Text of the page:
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3 70 FRAGMENTS OF SCIENCE.

short, you will, in all likelihood, have enriched your expe-
rience in many ways without any special direction from
me.

Well, the magnet attracts the nail, and that nail attracts
a second one. This proves that the nail in contact with
the magnet has had the magnetic quality developed in it
by that contact. If it be Withdrawn from the magnet, its
power to attract its fellow-nail ceases. Contact, however,
is not necessary. A sheet of glass or paper, or a space
of air, may exist between the magnet and the nail; the
latter is still magnetized, though not so forcibly as when
in actual contact. The nail then presented to the magnet
is itself a temporary magnet. That end which is turned
toward the magnetic pole has the Opposite magnetism of
the pole which eXcites it; the end most remote from the
pole has the same magnetism as the pole itself, and be-
tween the two poles the nail, like the magnet, possesses a
magnetic equator.

Conversant as you now are with the theory of magnetic
fluids, you have already, I doubt not, anticipated me in
imagining the exact condition of the iron under the in-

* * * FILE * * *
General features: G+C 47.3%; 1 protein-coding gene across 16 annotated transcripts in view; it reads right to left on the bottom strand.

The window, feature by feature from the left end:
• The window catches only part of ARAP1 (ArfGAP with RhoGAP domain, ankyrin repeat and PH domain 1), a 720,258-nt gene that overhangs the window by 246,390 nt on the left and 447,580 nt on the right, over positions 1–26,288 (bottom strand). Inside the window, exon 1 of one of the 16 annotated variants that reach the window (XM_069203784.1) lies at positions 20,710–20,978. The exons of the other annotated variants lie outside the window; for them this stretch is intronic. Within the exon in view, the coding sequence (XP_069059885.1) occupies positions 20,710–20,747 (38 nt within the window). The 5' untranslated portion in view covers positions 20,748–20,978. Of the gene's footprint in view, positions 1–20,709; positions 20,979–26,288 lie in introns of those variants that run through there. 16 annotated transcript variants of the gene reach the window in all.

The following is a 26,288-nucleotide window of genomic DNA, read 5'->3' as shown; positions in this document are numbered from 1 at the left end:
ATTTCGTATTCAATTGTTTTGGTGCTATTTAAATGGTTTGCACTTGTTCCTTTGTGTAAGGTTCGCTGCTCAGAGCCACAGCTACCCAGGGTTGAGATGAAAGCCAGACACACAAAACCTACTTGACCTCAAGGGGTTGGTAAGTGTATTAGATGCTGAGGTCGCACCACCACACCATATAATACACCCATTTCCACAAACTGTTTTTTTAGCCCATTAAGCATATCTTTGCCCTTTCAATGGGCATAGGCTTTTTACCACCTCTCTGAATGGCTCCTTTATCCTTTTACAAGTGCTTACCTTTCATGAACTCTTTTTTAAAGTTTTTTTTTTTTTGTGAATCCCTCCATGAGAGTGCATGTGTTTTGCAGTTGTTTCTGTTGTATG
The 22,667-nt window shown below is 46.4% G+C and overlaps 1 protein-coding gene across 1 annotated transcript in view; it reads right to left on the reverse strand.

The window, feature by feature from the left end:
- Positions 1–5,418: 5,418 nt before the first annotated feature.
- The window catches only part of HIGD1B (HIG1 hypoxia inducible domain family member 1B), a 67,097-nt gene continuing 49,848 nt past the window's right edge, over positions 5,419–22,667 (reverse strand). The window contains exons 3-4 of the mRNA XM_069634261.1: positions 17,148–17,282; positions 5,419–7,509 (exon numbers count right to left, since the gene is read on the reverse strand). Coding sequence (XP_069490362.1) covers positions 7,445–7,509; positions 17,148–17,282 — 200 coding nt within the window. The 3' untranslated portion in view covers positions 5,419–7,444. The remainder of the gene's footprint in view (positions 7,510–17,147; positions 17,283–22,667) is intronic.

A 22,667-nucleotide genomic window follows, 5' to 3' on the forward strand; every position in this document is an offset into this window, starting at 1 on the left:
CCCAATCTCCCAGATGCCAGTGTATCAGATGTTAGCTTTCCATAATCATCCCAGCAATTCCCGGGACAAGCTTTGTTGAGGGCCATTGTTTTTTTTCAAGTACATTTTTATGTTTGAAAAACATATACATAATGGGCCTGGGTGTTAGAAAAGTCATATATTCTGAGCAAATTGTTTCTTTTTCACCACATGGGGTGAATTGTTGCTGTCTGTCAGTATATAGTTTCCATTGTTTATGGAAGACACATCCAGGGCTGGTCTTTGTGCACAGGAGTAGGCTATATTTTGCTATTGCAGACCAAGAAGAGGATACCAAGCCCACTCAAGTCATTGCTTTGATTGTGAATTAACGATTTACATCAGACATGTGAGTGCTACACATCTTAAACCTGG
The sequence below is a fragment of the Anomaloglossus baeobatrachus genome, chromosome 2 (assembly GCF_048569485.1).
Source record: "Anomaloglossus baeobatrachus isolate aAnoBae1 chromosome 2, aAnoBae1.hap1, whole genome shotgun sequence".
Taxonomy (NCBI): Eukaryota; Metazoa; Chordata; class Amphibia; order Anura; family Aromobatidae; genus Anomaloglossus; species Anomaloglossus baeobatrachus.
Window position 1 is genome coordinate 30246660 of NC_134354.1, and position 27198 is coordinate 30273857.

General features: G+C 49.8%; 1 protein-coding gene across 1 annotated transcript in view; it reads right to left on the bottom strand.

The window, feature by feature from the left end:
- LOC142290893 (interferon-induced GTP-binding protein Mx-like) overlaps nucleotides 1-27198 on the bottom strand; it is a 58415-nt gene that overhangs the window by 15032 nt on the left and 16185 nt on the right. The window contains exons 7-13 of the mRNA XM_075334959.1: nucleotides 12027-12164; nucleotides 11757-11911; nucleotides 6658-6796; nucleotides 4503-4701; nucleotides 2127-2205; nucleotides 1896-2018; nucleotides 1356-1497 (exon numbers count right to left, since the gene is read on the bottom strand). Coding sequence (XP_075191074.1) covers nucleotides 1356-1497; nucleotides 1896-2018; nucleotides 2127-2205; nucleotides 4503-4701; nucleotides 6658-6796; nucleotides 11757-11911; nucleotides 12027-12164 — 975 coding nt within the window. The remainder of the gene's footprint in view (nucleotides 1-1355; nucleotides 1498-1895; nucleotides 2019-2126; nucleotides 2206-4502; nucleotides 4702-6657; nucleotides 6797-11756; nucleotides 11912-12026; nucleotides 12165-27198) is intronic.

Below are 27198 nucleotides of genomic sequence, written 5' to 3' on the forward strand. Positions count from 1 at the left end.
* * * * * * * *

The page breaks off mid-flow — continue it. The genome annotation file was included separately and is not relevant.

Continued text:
fluence of the magnet. You picture the iron as possessing
the neutral fluid in abundance, you picture the magnetic
pole, when brought near, decomposing the fluid ; repelling
the fluid of a like kind with itself, and attracting the unlike
fluid ; thus exciting in the parts of the iron nearest to itself
the opposite polarity. But the iron is incapable of becoming
a permanent magnet. It only shows , its virtue as long as
the magnet acts upon it. What, then, does the iron lack
which the steel possesses? It lacks coercive force. Its
fluids are separated with ease, but, once the separating
cause is removed, they flow together again and neutrality
is restored. Your imagination must be quite nimble in
picturing these changes. You must be able to see the
fluids dividing and reuniting according as the~ magnet is

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